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Horizontal inequities in Australia?s mixed public/private health care system, CHERE Working Paper 2006/13

Eddy Van Doorslaer, Philip Clarke, Elizabeth Savage () and Jane Hall
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Philip Clarke: University of Sydney

Working Papers from CHERE, University of Technology, Sydney

Abstract: Recent OECD country comparative evidence suggests that Australia?s mixed public-private health system does a good job in ensuring high and fairly equal access to doctor, hospital and dental care services. This paper provides some further analysis of the same data from the Australian National Health Survey for 2001 to see to what extent the general finding of horizontal equity remains when the full potential of the data is realized. We extend the common core cross-country comparative analysis by expanding the set of indicators used in the procedure of standardizing for health care need differences, by providing a separate analysis for the use for general practitioner and specialist care and by differentiating between admissions as public and private patients. Overall, our analysis confirms that in 2001 Medicare largely did seem to be attaining its goal of an equitable distribution of health care access: Australians in need of care did get to see a doctor and to be admitted to a hospital. However, they were not equally likely to see the same doctor and to end up in the same hospital bed. As in other OECD countries, higher income Australians are more likely to consult a specialist, all else equal, while lower income patients were more likely to consult a general practitioner. The unequal distribution of private health insurance contributes to the phenomenon that the better-off and the less well-off do not receive the same mix of services. There is a risk that, as in some other OECD countries, the Medicare objective of equal access for equal need may be further compromised by the future expansion of the private sector in secondary care services. To the extent that such inequalities in use may translate in inequalities in health outcomes, they may be some reason for concern.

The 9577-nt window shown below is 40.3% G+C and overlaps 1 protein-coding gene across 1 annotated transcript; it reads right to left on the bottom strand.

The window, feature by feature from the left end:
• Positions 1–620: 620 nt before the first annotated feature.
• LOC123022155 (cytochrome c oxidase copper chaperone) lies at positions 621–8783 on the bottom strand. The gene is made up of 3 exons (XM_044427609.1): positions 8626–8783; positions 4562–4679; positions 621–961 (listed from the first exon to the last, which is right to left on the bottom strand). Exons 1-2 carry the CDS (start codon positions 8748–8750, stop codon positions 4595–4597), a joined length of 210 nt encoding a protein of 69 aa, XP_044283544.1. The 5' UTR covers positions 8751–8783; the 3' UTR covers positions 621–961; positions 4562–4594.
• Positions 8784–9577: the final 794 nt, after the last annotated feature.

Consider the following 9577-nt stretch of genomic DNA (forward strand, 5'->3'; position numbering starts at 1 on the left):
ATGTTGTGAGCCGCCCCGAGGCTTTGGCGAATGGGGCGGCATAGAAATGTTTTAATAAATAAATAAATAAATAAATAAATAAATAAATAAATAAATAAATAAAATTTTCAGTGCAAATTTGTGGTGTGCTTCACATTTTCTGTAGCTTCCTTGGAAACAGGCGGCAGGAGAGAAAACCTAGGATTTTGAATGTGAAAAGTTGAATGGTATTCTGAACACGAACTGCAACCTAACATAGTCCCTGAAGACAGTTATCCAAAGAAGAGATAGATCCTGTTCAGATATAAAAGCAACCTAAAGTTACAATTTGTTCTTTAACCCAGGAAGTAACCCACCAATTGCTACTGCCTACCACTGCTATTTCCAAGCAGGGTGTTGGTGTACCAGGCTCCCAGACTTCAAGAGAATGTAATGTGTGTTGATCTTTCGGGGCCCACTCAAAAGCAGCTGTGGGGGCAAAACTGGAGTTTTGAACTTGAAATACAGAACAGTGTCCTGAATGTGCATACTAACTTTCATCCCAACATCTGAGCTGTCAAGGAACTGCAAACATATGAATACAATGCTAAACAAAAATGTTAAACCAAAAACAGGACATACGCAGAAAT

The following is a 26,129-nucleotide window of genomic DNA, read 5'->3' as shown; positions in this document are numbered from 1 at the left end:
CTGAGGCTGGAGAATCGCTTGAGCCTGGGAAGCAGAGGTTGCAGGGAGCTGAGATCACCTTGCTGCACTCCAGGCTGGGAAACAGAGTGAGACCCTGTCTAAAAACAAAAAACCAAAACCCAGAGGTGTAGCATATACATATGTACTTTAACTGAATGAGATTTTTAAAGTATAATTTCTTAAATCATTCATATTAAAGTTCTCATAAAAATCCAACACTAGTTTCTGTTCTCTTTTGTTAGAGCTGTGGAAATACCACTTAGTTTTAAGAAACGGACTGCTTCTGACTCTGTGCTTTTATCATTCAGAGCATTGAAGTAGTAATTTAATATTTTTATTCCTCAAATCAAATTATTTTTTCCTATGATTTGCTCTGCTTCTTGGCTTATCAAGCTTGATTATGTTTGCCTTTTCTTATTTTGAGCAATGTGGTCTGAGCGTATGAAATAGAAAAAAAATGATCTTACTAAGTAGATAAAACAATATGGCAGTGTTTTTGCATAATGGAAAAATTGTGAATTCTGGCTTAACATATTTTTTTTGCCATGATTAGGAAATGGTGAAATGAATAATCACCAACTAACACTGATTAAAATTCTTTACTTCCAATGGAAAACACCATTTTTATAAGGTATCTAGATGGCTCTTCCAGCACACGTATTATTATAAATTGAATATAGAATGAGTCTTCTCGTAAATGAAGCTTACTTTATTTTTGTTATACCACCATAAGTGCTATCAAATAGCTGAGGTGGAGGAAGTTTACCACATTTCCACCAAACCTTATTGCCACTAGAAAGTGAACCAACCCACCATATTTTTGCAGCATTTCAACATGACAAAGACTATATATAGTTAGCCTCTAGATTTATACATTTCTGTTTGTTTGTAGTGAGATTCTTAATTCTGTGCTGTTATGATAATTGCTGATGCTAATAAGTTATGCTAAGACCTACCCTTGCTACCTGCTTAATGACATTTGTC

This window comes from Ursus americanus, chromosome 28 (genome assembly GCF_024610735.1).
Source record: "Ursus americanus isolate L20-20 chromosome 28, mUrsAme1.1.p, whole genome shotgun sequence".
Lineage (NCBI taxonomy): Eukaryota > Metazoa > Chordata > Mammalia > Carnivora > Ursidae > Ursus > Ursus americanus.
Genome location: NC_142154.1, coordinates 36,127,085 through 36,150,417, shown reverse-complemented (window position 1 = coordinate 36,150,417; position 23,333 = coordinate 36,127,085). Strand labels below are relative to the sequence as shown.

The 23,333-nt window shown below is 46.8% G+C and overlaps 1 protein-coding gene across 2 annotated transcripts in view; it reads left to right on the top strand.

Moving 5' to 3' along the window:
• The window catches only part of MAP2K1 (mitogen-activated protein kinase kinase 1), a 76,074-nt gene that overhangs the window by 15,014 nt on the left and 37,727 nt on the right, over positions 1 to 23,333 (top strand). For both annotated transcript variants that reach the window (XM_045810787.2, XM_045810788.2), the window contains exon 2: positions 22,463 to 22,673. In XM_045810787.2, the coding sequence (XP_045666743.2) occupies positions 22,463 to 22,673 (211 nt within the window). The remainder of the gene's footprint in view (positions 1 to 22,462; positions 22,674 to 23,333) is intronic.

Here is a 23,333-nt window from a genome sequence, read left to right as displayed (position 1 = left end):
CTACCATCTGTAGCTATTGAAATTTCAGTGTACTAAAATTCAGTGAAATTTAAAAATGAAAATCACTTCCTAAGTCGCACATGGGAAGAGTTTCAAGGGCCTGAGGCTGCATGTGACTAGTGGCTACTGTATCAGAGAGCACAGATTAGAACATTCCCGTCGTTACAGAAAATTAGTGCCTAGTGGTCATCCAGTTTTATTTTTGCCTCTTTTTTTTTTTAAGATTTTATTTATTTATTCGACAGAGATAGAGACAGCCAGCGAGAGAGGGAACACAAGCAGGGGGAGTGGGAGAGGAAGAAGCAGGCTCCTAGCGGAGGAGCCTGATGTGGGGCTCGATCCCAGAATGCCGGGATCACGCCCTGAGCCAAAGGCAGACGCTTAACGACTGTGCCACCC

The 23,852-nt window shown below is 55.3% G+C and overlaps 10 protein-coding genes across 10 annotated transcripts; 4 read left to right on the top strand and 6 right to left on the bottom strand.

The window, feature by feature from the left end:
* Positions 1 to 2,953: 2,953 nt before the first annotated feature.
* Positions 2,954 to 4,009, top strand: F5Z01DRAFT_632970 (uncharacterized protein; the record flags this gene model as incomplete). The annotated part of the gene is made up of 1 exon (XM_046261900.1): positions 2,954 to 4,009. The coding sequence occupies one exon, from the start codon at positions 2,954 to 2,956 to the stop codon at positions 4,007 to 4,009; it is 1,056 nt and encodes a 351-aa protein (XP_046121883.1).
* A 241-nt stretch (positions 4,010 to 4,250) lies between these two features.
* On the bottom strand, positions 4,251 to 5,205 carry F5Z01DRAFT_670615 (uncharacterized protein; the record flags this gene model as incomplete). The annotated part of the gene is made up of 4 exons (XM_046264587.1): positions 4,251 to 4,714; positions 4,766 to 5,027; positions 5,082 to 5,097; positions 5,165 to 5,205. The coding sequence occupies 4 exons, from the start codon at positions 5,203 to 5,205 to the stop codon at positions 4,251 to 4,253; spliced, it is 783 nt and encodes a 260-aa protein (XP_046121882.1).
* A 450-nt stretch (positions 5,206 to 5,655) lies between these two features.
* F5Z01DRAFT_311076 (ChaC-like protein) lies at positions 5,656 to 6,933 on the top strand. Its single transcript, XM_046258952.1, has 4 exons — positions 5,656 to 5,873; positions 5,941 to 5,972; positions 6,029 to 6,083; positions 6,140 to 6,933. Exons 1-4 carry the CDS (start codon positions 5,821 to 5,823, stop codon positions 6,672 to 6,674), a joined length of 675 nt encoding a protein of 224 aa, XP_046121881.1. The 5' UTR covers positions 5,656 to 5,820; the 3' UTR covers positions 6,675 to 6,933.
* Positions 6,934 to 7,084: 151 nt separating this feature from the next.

Keywords: Equity; OECD comparisons; hospital care; privae health insurance (search for similar items in EconPapers)
JEL-codes: I11 (search for similar items in EconPapers)
Date: 2006-06
New Economics Papers: this item is included in nep-hea and nep-ias
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http://www.chere.uts.edu.au/pdf/wp2006_13.pdf First version, June 2006 (application/pdf)

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Persistent link: https://EconPapers.repec.org/RePEc:her:chewps:2006/13

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